Effects of Tofacitinib, an Oral Janus Kinase Inhibitor, on Active Ulcerative Colitis
This multi-center, phase 2 clinical trial was conducted on 194 patients ≥ 18 years with a diagnosis of ulcerative colitis for at least 3 months. Over 8 weeks, the active ulcerative colitis patients were treated with twice-a-day 0.5 mg to 15 mg of tofacitinib or placebo. The main outcome was a reduction in ulcerative colitis activity and rectal bleeding as per the Mayo score, which measures the disease severity on a 0-12 scale. Patients continued to receive oral mesalamine or prednisone daily. Colonoscopy was conducted at 0 and 8 week time-points.
The study results showed that after 8 weeks, ulcerative colitis activity decreased by 32%, 48%, 61%, and 78% in patients treated with 0.5 mg, 3 mg, 10 mg and 15 mg tofacitinib, respectively. A 42% decrease in ulcerative colitis activity was also observed in placebo-treated patients. On the other hand, clinical remission was seen in 13%, 33%, 48%, and 41% of patients receiving 0.5 mg, 3 mg, 10 mg and 15 mg tofacitinib, respectively, while 10% placebo-treatment patients showed clinical remission.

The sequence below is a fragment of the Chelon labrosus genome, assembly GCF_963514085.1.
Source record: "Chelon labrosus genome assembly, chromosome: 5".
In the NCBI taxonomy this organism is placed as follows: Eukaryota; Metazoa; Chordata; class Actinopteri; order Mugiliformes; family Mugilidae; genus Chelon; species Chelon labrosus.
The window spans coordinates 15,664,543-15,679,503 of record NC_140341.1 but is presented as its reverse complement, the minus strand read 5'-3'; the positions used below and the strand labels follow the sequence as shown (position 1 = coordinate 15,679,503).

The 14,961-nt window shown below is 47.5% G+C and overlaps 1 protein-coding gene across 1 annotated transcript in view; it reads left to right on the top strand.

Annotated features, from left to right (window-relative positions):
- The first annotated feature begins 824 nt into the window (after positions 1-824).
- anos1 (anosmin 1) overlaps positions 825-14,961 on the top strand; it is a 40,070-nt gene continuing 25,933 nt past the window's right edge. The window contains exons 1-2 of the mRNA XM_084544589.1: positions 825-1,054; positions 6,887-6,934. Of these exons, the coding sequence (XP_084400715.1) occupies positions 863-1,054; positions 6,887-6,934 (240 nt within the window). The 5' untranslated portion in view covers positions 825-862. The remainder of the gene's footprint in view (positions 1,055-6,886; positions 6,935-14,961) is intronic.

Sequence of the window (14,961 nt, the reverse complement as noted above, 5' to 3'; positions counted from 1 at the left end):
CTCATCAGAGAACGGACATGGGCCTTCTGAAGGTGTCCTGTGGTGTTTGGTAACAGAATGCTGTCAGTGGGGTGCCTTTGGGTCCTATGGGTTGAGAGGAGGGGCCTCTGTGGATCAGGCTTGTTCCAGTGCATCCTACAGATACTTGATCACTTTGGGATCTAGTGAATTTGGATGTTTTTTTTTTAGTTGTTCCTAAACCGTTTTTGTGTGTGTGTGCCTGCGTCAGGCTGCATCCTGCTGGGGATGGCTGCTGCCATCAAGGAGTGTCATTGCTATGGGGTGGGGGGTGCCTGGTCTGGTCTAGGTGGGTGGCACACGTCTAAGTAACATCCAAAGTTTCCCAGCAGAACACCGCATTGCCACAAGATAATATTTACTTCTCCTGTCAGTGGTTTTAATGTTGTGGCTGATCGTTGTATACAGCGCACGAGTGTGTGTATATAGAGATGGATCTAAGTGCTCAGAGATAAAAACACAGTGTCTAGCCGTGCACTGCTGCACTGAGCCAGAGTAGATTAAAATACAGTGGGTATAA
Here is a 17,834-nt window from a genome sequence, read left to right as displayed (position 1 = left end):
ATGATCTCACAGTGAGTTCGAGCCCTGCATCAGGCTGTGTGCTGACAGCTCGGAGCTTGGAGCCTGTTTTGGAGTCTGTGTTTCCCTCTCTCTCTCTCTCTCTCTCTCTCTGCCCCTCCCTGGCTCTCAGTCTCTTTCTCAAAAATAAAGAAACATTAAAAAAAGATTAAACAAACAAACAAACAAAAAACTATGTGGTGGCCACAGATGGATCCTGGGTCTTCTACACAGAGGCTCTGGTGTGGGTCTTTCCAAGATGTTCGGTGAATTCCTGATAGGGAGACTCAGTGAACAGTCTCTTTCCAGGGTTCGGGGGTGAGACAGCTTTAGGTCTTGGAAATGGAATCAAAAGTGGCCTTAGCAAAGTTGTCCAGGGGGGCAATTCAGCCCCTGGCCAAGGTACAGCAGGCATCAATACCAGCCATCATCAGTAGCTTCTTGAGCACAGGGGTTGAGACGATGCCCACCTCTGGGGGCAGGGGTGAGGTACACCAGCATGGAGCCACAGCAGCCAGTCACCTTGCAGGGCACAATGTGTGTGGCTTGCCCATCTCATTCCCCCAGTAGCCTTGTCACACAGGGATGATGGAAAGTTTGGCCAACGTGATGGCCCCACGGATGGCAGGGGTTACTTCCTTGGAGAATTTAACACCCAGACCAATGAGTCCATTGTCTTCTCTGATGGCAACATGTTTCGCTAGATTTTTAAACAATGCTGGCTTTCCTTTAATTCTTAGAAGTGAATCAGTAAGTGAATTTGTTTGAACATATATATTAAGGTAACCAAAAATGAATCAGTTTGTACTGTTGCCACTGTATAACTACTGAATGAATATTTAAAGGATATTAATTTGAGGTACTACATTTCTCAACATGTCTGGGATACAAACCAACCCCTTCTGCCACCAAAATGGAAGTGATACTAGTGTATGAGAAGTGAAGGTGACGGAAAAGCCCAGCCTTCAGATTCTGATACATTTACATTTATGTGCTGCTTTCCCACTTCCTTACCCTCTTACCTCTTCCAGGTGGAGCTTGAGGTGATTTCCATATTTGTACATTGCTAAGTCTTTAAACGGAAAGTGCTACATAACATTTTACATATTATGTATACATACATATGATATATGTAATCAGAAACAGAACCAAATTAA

Common serious side-effects of tofacinitib included influenza and nasopharyngitis. Other side effects were a decrease in neutrophil count (a type of white blood cell) and increase in LDL-cholesterol levels.
In conclusion, patients with active moderate or severe ulcerative colitis treated with high doses tofacitinib had a clinical response and clinical remission more frequently than those receiving placebo. The role of tofacitinib in maintenance therapy has not been established. Larger studies are required to establish the benefits and adverse effects of tofacitinib in active ulcerative colitis.
Reference: Tofacitinib, an Oral Janus Kinase Inhibitor, in Active Ulcerative Colitis; William Sandborn et al; N Engl J Med 2012; 367:616-624